- Allow communities to reinstate residency requirements for law enforcement officers. When Republican legislators pre-empted Milwaukee’s requirement that city employees be city residents, it exacerbated racial segregation and a dynamic where police officers moved to largely white, more conservative suburbs while coming in to largely Black or Latino neighborhoods in which they had no stake and few relationships.
- Expose and end racial profiling. Collect and report statistics, including the race or perceived race, on all police interactions including traffic stops, regardless of whether they involve an arrest or detainment. Prohibit police harassment and ineffective tactics such as “stop and frisk.” Require that all substantiated instances of police violence and inappropriate weapons use be reported to the state Department of Justice and be open to the public, and to the FBI’s National Use-of-Force Data Collection Initiative, so that officers with a history of violence or inappropriate use of force are not able to move from department to department. Ensure police departments that engage in racial profiling or excessive force are investigated by the US Department of Justice’s Civil Rights Division and subject to ongoing oversight.
- Establish ongoing truth and reconciliation commissions in communities across the state, to reckon with our violent past and present, and the pervasive harm that white supremacist systems continue to do to BIPOC communities. These community-based processes use principles of restorative justice to acknowledge harms, seek understanding, develop collaborative steps to repair harms, and move towards healing.
More broadly, we must stop treating the police as the “Swiss army knife” for all situations. A 911 call reporting teens playing music too loudly doesn’t need an armed police response, but instead a community mediator or neighborhood liaison. A person experiencing a mental health crisis or drug overdose is best served by a health care responder. A person sleeping on a bench or in a car needs a housing specialist or social worker trained in rehoming people. A woman smoking weed in her home doesn’t need any intervention at all — just to pay taxes. In fact, most police calls could and should be handled by people who are not armed law enforcement officials.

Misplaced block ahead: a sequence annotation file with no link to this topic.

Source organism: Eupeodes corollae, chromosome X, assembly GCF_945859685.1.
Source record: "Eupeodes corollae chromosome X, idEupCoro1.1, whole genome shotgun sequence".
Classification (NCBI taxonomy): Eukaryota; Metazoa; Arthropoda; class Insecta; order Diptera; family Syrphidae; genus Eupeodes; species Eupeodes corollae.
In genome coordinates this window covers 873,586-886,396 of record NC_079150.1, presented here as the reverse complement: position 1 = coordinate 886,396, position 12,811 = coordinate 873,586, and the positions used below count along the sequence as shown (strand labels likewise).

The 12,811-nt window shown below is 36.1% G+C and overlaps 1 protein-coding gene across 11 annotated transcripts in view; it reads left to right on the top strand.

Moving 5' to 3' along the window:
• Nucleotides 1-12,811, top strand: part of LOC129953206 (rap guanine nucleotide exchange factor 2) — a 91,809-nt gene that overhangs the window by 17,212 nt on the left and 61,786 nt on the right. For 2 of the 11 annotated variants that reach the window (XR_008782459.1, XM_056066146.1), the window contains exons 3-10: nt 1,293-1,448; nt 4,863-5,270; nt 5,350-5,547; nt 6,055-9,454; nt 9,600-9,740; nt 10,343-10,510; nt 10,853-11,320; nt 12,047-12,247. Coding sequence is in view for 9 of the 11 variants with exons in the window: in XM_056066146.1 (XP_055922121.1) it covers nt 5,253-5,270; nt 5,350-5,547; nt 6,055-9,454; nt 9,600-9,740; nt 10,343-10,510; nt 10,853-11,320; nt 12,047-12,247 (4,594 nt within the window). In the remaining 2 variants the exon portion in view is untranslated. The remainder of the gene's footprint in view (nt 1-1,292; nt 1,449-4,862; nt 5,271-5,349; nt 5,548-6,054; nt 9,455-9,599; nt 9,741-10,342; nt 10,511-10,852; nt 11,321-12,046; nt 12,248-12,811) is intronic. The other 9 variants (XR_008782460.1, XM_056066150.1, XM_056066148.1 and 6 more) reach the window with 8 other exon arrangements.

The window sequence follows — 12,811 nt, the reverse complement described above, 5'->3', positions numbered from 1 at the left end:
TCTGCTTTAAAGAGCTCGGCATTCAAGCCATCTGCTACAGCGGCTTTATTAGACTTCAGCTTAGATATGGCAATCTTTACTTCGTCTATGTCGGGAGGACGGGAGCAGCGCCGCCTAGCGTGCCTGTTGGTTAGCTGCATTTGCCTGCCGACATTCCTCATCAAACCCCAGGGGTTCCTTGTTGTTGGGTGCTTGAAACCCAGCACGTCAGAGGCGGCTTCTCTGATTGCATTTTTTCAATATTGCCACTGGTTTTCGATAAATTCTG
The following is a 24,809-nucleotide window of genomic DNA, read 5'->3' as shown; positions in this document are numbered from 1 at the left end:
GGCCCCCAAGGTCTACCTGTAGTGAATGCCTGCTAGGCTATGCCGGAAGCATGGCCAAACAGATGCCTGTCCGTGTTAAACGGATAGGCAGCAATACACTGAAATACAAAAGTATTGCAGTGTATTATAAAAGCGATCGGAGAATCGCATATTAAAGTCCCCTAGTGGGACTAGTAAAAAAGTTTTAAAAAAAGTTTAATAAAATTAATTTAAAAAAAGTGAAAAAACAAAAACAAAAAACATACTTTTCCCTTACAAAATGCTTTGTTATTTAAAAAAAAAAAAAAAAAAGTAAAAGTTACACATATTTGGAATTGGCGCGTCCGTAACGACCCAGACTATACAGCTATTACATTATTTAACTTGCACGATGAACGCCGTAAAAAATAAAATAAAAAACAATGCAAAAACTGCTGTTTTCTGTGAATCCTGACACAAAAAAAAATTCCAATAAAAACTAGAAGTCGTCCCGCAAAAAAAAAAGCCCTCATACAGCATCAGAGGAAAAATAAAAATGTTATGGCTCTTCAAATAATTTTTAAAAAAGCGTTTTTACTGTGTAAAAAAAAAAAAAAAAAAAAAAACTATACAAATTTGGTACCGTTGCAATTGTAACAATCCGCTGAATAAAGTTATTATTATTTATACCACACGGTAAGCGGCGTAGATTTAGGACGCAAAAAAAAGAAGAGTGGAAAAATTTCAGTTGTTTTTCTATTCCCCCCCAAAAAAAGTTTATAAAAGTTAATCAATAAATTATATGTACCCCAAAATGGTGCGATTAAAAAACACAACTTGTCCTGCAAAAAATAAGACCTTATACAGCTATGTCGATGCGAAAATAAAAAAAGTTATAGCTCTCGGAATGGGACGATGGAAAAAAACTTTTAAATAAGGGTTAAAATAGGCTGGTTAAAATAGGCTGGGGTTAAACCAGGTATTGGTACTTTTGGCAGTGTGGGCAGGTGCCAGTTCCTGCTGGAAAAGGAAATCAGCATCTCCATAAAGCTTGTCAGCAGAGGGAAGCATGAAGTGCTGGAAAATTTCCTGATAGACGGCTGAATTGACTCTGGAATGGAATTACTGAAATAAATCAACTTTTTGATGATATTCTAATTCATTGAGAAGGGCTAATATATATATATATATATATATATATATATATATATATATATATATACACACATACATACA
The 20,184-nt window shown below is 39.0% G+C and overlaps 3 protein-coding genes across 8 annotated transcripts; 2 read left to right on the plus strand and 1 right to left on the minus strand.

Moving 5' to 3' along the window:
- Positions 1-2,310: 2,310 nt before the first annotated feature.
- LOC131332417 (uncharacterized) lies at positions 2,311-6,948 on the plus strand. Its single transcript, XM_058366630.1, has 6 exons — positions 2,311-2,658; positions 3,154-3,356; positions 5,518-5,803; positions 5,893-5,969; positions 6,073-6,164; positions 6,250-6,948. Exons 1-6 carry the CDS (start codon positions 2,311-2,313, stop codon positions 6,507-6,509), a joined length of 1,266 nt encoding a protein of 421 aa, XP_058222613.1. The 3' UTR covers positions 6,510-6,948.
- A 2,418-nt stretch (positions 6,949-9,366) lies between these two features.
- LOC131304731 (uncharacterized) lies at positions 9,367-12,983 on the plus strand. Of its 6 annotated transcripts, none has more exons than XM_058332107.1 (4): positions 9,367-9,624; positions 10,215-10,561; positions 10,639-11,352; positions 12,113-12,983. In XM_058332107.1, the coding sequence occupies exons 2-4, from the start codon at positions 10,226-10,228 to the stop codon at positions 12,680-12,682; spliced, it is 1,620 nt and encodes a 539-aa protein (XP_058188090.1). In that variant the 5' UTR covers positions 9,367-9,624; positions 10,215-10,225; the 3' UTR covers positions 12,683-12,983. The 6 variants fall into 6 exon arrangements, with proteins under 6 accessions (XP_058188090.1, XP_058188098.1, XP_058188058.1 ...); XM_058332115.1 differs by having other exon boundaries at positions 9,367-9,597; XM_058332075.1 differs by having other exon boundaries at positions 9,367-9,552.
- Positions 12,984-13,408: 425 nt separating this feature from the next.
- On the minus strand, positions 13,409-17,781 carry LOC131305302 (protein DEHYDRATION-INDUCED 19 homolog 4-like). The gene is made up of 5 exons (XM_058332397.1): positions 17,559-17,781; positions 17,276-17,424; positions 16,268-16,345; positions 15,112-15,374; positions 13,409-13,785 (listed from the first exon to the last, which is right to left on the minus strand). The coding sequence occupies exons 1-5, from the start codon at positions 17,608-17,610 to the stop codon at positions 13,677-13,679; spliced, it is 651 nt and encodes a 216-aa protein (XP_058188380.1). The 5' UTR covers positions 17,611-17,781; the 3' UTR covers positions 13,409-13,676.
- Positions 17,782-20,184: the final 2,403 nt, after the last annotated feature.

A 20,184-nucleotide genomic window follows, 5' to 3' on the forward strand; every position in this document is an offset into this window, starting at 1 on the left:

If we want to truly create public safety, expanding the presence and budget of the police won’t do it. Arresting and incarcerating ever more people, and criminalizing more and more behaviors, and selectively enforcing those unjust laws, is breaking our budgets, creating a new racist “Jim Crow” system, and causing tremendous lifelong harm to millions of Americans, disproportionately people of color. And it isn’t making us any safer! We incarcerate more people and spend more money on police and prisons than any other nation on earth, and it’s not preventing crime. Police solve fewer than 50% of violent crimes, and that doesn’t account for the many that go unreported. Fewer, better trained police detectives could increase that rate. Restorative justice would both reduce recidivism and help provide closure and restitution to victims, while costing far less than prisons.
Instead, we need to reinvest in communities that have been harmed by over-policing and decades of under-investing. Public schools, parks, and public spaces should be well-resourced and welcoming. Workers in every neighborhood should earn a living wage and have health care. Housing stock should be safe and well-tended. It is always better to invest in people and communities, which will create public safety, than to pay for the failure to invest with an endless cycle of crime, arrests, and incarceration.
These reforms are pro-police and pro-public safety. I encourage everyone to visit joincampaignzero.org to learn more about some of these reforms and see the research behind them.
My dad spent his career in law enforcement, including serving as a sheriff’s deputy, a state trooper, and a teacher of future law enforcement officers. He also instilled racial consciousness in me, and taught us the importance of using our white privilege to attack systemic racism. I take this seriously as a parent, working to raise my children to be active anti-racists even as our culture and history works to install bias and maintain white supremacy. I take this seriously as an attorney and former legislative leader, working to reform our criminal justice system and eliminate racial disparities in health care, education, housing, and economic security. And I take it seriously as a candidate for office, knowing that we are not free, and we will never be a truly great nation, until Black, Brown, and Indigenous lives matter as much as white lives do.
Ultimately, reforms such as these will not only improve the lives of people of color, but they will improve the professionalism, safety, and effectiveness of our law enforcement departments, which cannot function effectively without the trust and cooperation of the communities they serve. Police departments that earn high levels of trust from community members will be safer and better at presenting and solving crimes. That will mean increased public safety for everyone.